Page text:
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Karl Pauzar oral history interview

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Material Information

Title:
Karl Pauzar oral history interview
Series Title:
Concentration camp liberators oral history project
Uniform Title:
Holocaust & genocide studies oral history projects
Physical Description:
1 sound file (17 min.) : digital, MPEG4 file + ;
Language:
English
Creator:
Pauzar, Karl, 1923-
Hirsh, Michael, 1943-
University of South Florida Libraries -- Holocaust & Genocide Studies Center
University of South Florida -- Library. -- Special & Digital Collections. -- Oral History Program
Publisher:
University of South Florida Tampa Library
Place of Publication:
Tampa, Fla
Publication Date:

Subjects

Subjects / Keywords:
Concentration camps -- History -- Germany   ( lcsh )
World War, 1939-1945 -- Concentration camps -- Germany   ( lcsh )
World War, 1939-1945 -- Concentration camps -- Liberation   ( lcsh )
World War, 1939-1945 -- Atrocities   ( lcsh )
World War, 1939-1945 -- Personal narratives, American   ( lcsh )
World War, 1939-1945 -- Veterans -- United States   ( lcsh )
Veterans -- Interviews -- United States   ( lcsh )
Genocide   ( lcsh )
Crimes against humanity   ( lcsh )
Genre:
Oral history   ( local )
Online audio   ( local )
Oral history.   ( local )
Online audio.   ( local )
interview   ( marcgt )

Notes

Summary:
This is an oral history interview with Holocaust concentration camp liberator Karl Pauzar. Pauzar was a sergeant in the 14th Armored Division, which liberated Ampfing, a sub-camp of Dachau, on May 3, 1945. While driving a half-track through the town of Ampfing, he found the unguarded camp where he saw a prisoner who had come to the fence. Unable to halt their pursuit of the Germans, they did not stop at the camp. Pauzar was recognized by his local Jewish organization for being a liberator, and is featured on the Holocaust display at Wright-Patterson Air Force Base. In this interview, he also provides some explanations about tank warfare and the role of the armored infantry.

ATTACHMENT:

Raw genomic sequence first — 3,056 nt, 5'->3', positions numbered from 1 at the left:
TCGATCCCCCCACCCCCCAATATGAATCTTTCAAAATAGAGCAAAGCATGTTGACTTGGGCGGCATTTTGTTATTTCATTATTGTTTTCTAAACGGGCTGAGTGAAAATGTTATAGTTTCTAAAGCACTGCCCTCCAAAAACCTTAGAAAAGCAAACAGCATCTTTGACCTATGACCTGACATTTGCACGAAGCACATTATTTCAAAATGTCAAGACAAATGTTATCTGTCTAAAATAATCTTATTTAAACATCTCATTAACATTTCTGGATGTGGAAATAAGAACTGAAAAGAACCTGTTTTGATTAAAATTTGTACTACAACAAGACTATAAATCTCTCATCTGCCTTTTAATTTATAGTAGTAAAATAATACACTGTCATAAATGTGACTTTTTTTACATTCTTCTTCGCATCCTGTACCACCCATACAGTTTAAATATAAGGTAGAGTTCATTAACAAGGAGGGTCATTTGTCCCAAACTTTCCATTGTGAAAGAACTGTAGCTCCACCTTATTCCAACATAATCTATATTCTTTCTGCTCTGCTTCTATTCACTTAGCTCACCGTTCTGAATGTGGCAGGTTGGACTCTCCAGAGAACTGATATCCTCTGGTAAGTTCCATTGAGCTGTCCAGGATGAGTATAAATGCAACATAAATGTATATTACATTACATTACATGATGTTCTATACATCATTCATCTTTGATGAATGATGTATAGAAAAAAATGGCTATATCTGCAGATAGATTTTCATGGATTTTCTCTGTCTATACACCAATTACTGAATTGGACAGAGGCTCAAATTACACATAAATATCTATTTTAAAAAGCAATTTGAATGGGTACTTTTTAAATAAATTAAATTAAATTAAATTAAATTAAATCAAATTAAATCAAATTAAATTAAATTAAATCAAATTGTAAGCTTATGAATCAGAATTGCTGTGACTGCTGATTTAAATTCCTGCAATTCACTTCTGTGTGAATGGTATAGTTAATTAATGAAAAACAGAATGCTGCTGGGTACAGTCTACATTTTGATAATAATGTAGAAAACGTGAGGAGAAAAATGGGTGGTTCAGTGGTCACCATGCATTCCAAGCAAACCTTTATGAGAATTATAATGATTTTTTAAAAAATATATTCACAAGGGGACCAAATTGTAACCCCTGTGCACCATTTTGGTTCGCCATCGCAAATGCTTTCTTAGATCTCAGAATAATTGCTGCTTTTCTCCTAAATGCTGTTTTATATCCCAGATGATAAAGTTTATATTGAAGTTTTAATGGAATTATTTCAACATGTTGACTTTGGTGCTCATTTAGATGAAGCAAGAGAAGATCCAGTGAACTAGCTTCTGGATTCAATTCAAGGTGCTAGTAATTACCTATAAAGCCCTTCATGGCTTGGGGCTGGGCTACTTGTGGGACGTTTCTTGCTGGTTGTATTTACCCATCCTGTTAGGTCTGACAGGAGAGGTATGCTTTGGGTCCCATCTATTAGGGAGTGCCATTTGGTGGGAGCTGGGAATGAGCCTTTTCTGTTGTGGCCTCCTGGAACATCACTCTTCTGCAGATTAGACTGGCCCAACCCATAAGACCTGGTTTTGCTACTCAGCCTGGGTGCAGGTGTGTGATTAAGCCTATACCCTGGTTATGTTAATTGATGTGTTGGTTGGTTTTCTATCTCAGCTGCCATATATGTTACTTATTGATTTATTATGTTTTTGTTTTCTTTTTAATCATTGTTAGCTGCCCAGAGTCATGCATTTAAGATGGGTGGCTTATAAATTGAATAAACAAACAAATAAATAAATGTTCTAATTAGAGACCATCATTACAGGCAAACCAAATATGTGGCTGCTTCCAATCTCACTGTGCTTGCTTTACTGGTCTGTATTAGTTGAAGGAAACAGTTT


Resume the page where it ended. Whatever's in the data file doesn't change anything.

Venue:
Interview conducted November 30, 2008.
Preferred Citation:
The Liberators: America's Witnesses to the Holocaust (New York: Bantam Books, 2010) and Concentration Camp Liberators Oral History Project, University of South Florida Libraries, ©2010 Michael Hirsh.
Language:
Transcripts, excerpts, or any component of this interview may be used without the author's express written permission only for educational or research purposes. No portion of the interview audio or text may be broadcast, cablecast, webcast, or distributed without the author's express written permission.
Statement of Responsibility:
interviewed by Michael Hirsh.
General Note:
This interview was conducted as research for The Liberators: America's Witnesses to the Holocaust / Michael Hirsh (New York: Bantam Books, 2010).

Record Information

Source Institution:
University of South Florida Library
Holding Location:
University of South Florida
Rights Management:
All applicable rights reserved by the source institution and holding location.
Resource Identifier:
aleph - 024892908
oclc - 656364262
usfldc doi - C65-00101
usfldc handle - c65.101
System ID:
SFS0022151:00001


This item is only available as the following downloads:


Full Text